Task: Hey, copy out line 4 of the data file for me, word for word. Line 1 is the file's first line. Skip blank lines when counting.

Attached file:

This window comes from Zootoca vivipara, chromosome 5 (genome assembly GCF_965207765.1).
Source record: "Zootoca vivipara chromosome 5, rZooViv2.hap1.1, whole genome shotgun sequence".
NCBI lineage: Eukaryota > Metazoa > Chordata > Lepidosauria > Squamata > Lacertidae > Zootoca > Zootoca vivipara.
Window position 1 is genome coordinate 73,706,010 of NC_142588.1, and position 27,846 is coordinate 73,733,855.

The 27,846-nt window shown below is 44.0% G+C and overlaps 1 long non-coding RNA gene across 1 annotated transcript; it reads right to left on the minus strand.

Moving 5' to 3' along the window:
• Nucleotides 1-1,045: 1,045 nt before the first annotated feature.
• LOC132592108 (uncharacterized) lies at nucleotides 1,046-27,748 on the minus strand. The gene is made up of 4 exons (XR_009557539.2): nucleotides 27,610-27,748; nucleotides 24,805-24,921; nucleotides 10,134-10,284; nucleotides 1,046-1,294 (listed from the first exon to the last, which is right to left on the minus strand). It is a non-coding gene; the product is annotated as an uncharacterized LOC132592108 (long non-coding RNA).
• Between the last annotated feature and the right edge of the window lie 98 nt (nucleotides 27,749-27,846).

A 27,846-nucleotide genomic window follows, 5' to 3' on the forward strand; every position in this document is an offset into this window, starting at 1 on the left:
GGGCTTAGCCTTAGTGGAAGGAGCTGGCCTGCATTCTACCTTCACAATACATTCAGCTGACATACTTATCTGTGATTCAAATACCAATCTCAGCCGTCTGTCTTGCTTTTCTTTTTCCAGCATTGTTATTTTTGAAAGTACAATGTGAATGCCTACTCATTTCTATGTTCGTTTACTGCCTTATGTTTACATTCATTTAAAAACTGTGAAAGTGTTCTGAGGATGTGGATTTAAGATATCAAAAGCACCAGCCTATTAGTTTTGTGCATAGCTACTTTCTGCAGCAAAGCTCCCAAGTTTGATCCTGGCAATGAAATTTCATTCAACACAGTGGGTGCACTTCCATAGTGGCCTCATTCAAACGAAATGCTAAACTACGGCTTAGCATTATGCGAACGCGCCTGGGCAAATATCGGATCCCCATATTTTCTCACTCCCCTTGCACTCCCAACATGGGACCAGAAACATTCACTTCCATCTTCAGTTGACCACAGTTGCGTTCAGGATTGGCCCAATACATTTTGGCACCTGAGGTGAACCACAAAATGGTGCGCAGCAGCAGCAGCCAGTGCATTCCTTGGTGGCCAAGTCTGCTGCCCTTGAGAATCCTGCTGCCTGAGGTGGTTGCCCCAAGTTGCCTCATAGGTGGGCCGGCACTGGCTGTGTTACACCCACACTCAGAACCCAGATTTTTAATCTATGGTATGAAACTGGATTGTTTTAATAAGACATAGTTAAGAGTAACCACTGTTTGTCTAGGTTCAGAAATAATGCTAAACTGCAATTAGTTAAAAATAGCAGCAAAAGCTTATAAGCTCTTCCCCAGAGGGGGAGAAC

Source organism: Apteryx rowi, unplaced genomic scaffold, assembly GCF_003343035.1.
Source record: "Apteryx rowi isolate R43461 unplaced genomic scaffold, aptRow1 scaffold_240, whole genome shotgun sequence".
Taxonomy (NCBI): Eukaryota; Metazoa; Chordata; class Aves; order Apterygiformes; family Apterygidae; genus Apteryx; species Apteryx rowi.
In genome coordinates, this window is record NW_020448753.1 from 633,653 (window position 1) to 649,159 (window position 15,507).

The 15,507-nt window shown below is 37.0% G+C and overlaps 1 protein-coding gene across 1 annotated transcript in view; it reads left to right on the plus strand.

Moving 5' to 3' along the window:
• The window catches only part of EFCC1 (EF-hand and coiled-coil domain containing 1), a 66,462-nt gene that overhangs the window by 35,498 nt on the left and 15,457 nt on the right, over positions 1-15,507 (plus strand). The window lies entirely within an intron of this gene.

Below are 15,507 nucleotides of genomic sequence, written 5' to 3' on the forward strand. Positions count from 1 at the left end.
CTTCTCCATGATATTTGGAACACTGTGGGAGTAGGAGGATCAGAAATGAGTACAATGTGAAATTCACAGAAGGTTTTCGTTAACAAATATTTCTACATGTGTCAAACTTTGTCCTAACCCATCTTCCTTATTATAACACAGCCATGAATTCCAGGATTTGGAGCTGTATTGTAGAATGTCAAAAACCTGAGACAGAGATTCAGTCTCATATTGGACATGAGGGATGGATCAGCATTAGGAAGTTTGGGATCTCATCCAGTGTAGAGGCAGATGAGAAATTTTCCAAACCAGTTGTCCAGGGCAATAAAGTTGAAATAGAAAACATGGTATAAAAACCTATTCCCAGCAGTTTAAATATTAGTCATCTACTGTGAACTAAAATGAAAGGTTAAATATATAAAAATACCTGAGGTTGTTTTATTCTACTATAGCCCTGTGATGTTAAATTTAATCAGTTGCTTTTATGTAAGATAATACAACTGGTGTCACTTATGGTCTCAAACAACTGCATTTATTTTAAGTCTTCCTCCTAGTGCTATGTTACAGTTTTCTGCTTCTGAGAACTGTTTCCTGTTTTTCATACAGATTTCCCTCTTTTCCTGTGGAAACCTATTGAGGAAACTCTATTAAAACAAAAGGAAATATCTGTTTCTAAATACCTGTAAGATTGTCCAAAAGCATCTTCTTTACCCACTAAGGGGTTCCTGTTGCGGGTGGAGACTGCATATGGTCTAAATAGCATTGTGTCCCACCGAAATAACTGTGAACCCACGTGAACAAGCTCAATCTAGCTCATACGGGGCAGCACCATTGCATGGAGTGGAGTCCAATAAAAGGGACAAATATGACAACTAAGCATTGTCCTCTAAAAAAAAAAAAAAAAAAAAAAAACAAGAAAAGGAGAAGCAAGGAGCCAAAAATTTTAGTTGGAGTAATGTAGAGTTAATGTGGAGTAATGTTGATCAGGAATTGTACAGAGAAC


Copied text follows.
Window position 1 is genome coordinate 73,706,010 of NC_142588.1, and position 27,846 is coordinate 73,733,855.